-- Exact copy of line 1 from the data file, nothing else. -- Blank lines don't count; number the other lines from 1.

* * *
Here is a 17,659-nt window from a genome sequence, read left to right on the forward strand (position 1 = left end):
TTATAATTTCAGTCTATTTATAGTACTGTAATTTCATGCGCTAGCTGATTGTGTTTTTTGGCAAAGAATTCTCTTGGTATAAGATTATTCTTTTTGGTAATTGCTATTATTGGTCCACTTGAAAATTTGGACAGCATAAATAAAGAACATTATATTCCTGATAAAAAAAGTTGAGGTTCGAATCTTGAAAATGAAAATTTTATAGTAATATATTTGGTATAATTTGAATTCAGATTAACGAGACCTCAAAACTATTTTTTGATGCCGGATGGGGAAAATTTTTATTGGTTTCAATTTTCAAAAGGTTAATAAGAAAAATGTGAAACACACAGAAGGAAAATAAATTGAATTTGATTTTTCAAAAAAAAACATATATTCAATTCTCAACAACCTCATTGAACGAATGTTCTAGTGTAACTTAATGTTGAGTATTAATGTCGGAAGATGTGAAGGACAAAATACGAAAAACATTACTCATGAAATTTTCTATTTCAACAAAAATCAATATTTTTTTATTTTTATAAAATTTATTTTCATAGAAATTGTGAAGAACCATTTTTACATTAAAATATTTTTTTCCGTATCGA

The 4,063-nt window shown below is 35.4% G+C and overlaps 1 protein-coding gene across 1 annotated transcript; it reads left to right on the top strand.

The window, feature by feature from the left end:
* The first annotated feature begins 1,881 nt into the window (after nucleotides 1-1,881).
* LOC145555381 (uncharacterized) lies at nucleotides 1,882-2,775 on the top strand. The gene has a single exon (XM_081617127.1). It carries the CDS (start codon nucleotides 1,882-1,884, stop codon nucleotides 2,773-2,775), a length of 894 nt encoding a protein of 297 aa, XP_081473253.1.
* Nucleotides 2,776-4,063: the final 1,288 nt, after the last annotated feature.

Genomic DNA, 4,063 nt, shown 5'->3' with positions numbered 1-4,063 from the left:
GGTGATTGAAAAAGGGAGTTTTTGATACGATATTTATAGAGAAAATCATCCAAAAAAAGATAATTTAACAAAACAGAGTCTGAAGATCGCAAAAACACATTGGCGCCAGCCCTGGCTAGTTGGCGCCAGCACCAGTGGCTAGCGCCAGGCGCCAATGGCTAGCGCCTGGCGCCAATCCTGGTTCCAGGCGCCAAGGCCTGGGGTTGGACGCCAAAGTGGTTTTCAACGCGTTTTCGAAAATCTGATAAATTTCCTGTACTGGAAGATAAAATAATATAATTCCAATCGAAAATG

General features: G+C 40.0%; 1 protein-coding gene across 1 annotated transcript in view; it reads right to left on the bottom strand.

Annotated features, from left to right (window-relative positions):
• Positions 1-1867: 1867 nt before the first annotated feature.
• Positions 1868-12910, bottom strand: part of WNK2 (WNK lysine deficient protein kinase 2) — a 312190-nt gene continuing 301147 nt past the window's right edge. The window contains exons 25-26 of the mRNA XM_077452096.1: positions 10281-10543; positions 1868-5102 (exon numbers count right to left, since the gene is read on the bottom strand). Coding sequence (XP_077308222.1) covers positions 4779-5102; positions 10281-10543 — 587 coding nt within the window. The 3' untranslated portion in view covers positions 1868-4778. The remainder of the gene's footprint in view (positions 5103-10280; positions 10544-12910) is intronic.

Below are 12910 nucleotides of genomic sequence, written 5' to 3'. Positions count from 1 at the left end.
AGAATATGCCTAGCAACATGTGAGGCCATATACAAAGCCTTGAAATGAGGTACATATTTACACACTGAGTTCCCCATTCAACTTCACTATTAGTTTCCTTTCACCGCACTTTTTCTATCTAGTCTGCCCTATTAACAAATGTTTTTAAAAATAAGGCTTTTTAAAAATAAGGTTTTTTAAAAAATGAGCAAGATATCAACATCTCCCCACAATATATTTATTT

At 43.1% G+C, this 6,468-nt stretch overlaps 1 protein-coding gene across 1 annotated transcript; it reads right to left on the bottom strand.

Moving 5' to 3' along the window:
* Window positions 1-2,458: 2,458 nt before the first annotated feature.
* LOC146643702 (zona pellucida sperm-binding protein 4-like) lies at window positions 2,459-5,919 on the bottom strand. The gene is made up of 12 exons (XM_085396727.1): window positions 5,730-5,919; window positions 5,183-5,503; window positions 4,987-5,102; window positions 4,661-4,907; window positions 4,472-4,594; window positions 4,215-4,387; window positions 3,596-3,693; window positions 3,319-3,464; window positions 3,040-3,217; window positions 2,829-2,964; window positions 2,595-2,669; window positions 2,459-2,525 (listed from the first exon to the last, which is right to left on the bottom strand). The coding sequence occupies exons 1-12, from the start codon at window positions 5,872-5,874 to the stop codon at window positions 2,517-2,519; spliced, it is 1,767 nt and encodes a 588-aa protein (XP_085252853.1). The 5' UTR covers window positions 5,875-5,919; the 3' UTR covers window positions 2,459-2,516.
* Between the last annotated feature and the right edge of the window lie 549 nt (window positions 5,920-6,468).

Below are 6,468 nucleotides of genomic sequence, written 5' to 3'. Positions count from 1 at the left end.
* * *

Here is a 17,659-nt window from a genome sequence, read left to right on the forward strand (position 1 = left end):